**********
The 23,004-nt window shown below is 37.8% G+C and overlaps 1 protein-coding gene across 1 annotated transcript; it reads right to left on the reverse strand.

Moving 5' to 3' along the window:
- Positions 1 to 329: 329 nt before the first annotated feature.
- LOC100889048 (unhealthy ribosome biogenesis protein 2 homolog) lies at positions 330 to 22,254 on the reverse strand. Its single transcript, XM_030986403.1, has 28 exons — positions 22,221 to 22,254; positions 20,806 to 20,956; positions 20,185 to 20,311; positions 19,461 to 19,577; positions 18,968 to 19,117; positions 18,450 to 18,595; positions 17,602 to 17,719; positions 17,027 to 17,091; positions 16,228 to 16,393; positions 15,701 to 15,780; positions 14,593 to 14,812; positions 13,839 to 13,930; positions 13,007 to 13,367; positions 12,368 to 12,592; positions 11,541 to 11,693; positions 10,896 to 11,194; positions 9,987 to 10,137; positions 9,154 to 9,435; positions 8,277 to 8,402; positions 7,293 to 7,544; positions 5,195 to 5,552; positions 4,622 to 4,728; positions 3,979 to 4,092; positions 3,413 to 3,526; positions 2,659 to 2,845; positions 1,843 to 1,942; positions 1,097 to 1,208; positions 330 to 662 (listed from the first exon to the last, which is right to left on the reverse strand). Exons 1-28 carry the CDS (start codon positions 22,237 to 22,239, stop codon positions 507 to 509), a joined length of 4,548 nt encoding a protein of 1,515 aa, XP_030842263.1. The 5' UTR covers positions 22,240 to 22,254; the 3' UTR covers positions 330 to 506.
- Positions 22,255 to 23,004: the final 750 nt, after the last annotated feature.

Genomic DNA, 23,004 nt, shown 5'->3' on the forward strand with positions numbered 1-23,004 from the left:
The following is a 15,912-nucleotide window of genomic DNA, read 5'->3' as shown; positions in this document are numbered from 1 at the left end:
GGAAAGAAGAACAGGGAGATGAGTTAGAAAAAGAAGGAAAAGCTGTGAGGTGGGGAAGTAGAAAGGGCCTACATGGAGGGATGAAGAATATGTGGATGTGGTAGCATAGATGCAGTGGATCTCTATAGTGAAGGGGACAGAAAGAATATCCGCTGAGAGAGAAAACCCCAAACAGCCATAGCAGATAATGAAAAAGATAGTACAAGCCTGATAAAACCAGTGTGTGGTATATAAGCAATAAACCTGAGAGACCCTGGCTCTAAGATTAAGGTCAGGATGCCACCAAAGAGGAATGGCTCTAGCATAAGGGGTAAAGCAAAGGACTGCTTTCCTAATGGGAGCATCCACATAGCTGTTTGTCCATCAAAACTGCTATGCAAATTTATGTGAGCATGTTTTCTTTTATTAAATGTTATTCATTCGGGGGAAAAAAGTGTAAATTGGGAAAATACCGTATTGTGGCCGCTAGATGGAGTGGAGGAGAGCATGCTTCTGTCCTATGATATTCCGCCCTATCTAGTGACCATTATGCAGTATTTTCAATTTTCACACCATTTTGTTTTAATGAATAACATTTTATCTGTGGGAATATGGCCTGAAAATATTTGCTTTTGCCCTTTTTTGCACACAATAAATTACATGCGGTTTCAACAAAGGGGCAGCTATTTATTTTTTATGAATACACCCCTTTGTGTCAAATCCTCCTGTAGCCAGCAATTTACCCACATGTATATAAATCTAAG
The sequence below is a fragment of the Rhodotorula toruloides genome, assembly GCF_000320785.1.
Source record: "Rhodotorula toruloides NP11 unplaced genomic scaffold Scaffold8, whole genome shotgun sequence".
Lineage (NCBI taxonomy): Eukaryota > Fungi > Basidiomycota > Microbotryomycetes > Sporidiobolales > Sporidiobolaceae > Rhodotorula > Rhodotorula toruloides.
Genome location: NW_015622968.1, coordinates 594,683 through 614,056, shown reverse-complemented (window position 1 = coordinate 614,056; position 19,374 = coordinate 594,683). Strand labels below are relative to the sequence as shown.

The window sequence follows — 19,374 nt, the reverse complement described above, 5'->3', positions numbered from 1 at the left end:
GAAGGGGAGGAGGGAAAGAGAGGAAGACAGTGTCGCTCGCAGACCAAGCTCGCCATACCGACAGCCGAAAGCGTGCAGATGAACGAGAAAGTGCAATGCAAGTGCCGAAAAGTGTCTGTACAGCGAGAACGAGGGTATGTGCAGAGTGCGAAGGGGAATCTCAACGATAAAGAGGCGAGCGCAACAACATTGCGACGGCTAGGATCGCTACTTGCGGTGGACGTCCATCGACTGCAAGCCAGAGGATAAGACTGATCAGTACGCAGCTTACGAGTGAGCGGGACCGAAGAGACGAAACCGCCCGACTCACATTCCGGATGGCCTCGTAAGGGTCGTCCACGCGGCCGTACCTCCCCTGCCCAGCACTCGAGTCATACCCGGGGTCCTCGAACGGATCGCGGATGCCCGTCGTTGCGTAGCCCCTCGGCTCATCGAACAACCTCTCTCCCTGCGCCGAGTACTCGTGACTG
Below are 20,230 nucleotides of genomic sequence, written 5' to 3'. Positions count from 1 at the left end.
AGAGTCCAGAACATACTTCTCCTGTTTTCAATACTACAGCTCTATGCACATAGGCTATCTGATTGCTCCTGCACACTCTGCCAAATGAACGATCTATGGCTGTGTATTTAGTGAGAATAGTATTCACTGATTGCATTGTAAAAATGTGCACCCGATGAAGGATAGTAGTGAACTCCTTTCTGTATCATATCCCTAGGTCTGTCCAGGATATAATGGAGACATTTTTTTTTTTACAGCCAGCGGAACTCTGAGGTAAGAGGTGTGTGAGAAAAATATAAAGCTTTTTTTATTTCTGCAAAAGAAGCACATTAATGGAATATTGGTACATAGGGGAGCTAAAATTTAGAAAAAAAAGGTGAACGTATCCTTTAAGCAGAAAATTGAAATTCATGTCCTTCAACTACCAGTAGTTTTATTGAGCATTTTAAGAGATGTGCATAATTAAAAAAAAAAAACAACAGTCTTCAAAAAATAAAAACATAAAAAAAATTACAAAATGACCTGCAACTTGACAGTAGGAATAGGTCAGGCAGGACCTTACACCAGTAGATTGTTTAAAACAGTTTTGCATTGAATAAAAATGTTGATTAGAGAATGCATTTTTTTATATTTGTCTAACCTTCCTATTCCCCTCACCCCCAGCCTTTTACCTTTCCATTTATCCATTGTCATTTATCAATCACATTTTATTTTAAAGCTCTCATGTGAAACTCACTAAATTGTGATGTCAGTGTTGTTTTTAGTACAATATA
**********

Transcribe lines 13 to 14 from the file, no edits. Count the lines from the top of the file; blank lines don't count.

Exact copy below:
The window sequence follows — 19,374 nt, the reverse complement described above, 5'->3', positions numbered from 1 at the left end:
GAAGGGGAGGAGGGAAAGAGAGGAAGACAGTGTCGCTCGCAGACCAAGCTCGCCATACCGACAGCCGAAAGCGTGCAGATGAACGAGAAAGTGCAATGCAAGTGCCGAAAAGTGTCTGTACAGCGAGAACGAGGGTATGTGCAGAGTGCGAAGGGGAATCTCAACGATAAAGAGGCGAGCGCAACAACATTGCGACGGCTAGGATCGCTACTTGCGGTGGACGTCCATCGACTGCAAGCCAGAGGATAAGACTGATCAGTACGCAGCTTACGAGTGAGCGGGACCGAAGAGACGAAACCGCCCGACTCACATTCCGGATGGCCTCGTAAGGGTCGTCCACGCGGCCGTACCTCCCCTGCCCAGCACTCGAGTCATACCCGGGGTCCTCGAACGGATCGCGGATGCCCGTCGTTGCGTAGCCCCTCGGCTCATCGAACAACCTCTCTCCCTGCGCCGAGTACTCGTGACTG